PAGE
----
The material must be on either a 5 1/4 or 3 1/2 IBM floppy diskette and be translated from whatever word processing system you wrote it in to ASCII format (also called DOS Text; you'll probably find it in the Save As choices in Word or WordPerfect for Windows, or Control+F5, "Save as DOS Text" in WordPerfect for DOS; for other WP systems, check your manual or helpfiles); all codes need to be removed (nothing left but words, spaces, tabs, and hard returns at the ends of paragraphs: no fonts, no centers, no underlines, no strange styles); and no more than 80 characters wide on the screen (to determine margins, be sure your type is defaulted to pica or make a sample row of 80 dots, then set your margins accordingly before the file is translated to ASCII/DOS text).

Get the material to Lisa either by e-mail at her address,, or mail it to her [Lisa Howard, 200 Marguerite Dr., Texarkana AR 75502]. If you have a Macintosh, even if it claims to make IBM-compatible files, don't make a disk: e-mail it if you're online. If you're not, beg the kindness of an IBM-equipped friend in keyboarding it for you. Some of Nan Dibble's stories are already posted, and more fiction/poetry/essays are being contributed by other fans to this growing online library.

The TV Guide for March 18-24 had a substantial and very favorable article about Sisters. It only mentions Jo Anderson briefly, but there's a nice picture of her and the other principal cast members (included in the hard copy of the Gazette). The wig is gone: her own long hair is back. Sisters is now on hiatus and Jo is shopping for new roles to keep busy with until series filming resumes, presumably in late summer.

Reports relayed by patrons of two video chains in different parts of the country claim that the new set of 4 B&B videos, released only 2 months ago, has completely sold out. Stores are back-ordering it, pending a further printing. We don't know the size of the original print run, but it still seems encouraging.

Actor Scott Jaeck, Kanin in "A Gentle Rain," is now a supporting character in the series ER. In a letter to a fan, relayed to us, Scott asks the fandom's support for him in his new role. Scott asks that you write to:

c/o Warner Brothers Television
4000 Warner Blvd.
Burbank CA 91522

mentioning that you'd like to see more of his character, Radiologist Steve Flint. Scott's letter comments, "Playing Kanin on the show was one of the best experiences I've had in this business. Thank you for all your kinds words and support. It means a lot."

Classified ads printed FREE for anything that can be written on a 3 x 5 card. Ads run once unless renewed.

After 20 years of blissful marriage, Vincent and Catherine find something happening that will threaten the very fabric of their Happy Life...a devastating event that needs very careful and sensitive handling by Catherine.

In Straight from the Heart, a new Adult novella by Avril Bowles, find out more, with a guaranteed wonderfully happy ending with Vincent and Catherine alive, well, and in love. (Pounds sign)6.75 UK, (pounds sign)8 EUR, $15 US (cash only, please) to:

Avril Bowles
15 The Spinney
Hants RG27 9DE

Seeking short fiction, poetry and art for a new all-season zine, Heartscapes. The overall focus will be romantic but you need put no limits on your imagination. Contact Gloria Jones, 13404 Grover St., Omaha NE 68144--soon!

ONLINE ADS - E-mail to place an online ad.

'BEAUTY AND THE BEAST UK CHAMBER' - the first UK based fan club for the TV series. Club magazine (The Chronicle) 40+ pages of member input - stories, articles, reviews, letters, poetry, art, quizzes & information - March, June, Sept & Dec. Also produce 'The Journal', 16 pages, April, July, Oct, Jan between Chronicles to keep members up to date. Voted best club magazine for 2 years since inception of the British Annual Awards. US Membership $22 (US dollars, cash please). Send to: Sheila Waters, 14 Judith Road, Kettering, Northants NN16 0NX, UK.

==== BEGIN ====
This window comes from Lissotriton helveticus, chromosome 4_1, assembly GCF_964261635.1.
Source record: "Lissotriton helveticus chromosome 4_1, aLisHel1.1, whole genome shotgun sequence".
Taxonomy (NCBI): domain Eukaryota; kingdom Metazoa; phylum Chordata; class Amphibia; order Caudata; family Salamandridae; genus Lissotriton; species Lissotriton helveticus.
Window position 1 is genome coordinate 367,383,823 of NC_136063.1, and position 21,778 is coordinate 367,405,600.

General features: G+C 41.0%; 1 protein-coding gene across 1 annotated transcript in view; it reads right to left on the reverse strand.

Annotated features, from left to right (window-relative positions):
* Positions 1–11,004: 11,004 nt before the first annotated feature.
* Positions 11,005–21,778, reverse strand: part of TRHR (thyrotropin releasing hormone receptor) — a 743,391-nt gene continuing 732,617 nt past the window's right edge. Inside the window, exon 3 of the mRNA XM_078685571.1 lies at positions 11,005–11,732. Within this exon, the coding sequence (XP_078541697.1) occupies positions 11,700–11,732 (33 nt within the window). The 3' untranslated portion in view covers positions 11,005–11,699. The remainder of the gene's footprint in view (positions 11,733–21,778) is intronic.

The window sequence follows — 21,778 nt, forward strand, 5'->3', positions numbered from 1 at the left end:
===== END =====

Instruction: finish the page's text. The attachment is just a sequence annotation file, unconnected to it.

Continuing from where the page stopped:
MASK: TALES FROM THE UNDERGROUND is a zine exploring the worlds of "Beauty and the Beast" and "Phantom of the Opera". We alternate issues between each universe. There are also zines in this series featuring all "Beauty and the Beast". Our emphasis is on well-plotted stories emphasizing Catherine and Vincent's relationship against the backdrops of the worlds Above and Below. For detailed flyers send email or send SASE to Kathleen Resch, PO Box 1766, Temple City, CA, 91780.

JO ANDERSON FAN CLUB - You are invited to join the Jo Anderson Fan Club, celebrating the career and accomplishments of Miss Jo Anderson. Your $15 ($20 overseas) membership includes an 8 X 10 photo of Miss Anderson, a membership card and a one year subscription to the quarterly newsletter, Jo's Journal. Jo's Journal includes reviews of Miss Anderson's work, both past and present, artwork by well known fan artists, news items, poetry, letters of comment, etc. (submissions accepted). Updates of Miss Anderson's current projects will be sent via postcard as warranted. Jo Anderson Fan Club, c/o Gloria Handley, 4195 Rolling Hills, Bettendorf, Iowa 52722. (Checks payable to Gloria Handley).

FLAME AND SHADOW - Flame and Shadow Press Presents: Flame and Shadows Volumes I - VIII. A collection of all season and alternative Beauty and the Beast stories and poems featuring artists and authors from America as well as Scotland, England and Austria. Submissions are welcome. Send legal size SASE for flyers and info to: Flame and Shadow Press, c/o Gloria Handley, 4195 Rolling Hills, Bettendorf, Iowa 52722.

BRUCE ABBOTT INTERNATIONAL FAN ASSOCIATION (BAIFA) was founded in 1994 to honor the actor best known for his roles as Judge Nicholas Marshall in "Dark Justice", Devin in TV's "Beauty and the Beast", and the hapless Dr. Dan Cain in the "Re-Animator" series of movies. The club, fully sanctioned by Bruce Abbott, keeps members up-to-date on his career through its quarterly newsletter, "Dark Prince", which features news, interviews, answers to members' questions, as well as reviews and rare archival photos. Annual membership--which also includes an autographed headshot, current biography, filmography, and more--is only $15 in the US ($18 Canada, $ 22 overseas.) Write: Bruce Abbott International Fan Association, P.O. Box 1892, Manhattan Beach, CA 90267-1892. (Checks payable to Robin Ann Schindler).